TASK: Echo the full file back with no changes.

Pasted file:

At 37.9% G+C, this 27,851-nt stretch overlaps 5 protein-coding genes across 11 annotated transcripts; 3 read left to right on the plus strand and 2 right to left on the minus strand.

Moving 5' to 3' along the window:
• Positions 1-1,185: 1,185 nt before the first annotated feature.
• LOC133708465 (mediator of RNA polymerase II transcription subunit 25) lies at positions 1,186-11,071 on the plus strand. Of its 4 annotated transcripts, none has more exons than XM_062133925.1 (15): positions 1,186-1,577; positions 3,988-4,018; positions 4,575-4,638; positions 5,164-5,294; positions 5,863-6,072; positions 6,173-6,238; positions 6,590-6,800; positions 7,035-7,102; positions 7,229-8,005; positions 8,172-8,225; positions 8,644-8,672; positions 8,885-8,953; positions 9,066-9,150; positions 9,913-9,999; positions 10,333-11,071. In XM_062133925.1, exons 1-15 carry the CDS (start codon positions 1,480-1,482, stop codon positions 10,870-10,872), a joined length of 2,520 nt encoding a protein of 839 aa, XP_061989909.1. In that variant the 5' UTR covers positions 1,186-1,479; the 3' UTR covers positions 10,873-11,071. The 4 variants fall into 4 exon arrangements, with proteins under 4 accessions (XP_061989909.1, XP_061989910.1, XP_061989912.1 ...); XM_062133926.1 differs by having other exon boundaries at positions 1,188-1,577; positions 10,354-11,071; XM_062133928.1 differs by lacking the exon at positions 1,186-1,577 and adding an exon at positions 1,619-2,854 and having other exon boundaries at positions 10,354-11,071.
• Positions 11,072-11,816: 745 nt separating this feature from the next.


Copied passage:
At 37.9% G+C, this 27,851-nt stretch overlaps 5 protein-coding genes across 11 annotated transcripts; 3 read left to right on the plus strand and 2 right to left on the minus strand.

Moving 5' to 3' along the window:
• Positions 1-1,185: 1,185 nt before the first annotated feature.
• LOC133708465 (mediator of RNA polymerase II transcription subunit 25) lies at positions 1,186-11,071 on the plus strand. Of its 4 annotated transcripts, none has more exons than XM_062133925.1 (15): positions 1,186-1,577; positions 3,988-4,018; positions 4,575-4,638; positions 5,164-5,294; positions 5,863-6,072; positions 6,173-6,238; positions 6,590-6,800; positions 7,035-7,102; positions 7,229-8,005; positions 8,172-8,225; positions 8,644-8,672; positions 8,885-8,953; positions 9,066-9,150; positions 9,913-9,999; positions 10,333-11,071. In XM_062133925.1, exons 1-15 carry the CDS (start codon positions 1,480-1,482, stop codon positions 10,870-10,872), a joined length of 2,520 nt encoding a protein of 839 aa, XP_061989909.1. In that variant the 5' UTR covers positions 1,186-1,479; the 3' UTR covers positions 10,873-11,071. The 4 variants fall into 4 exon arrangements, with proteins under 4 accessions (XP_061989909.1, XP_061989910.1, XP_061989912.1 ...); XM_062133926.1 differs by having other exon boundaries at positions 1,188-1,577; positions 10,354-11,071; XM_062133928.1 differs by lacking the exon at positions 1,186-1,577 and adding an exon at positions 1,619-2,854 and having other exon boundaries at positions 10,354-11,071.
• Positions 11,072-11,816: 745 nt separating this feature from the next.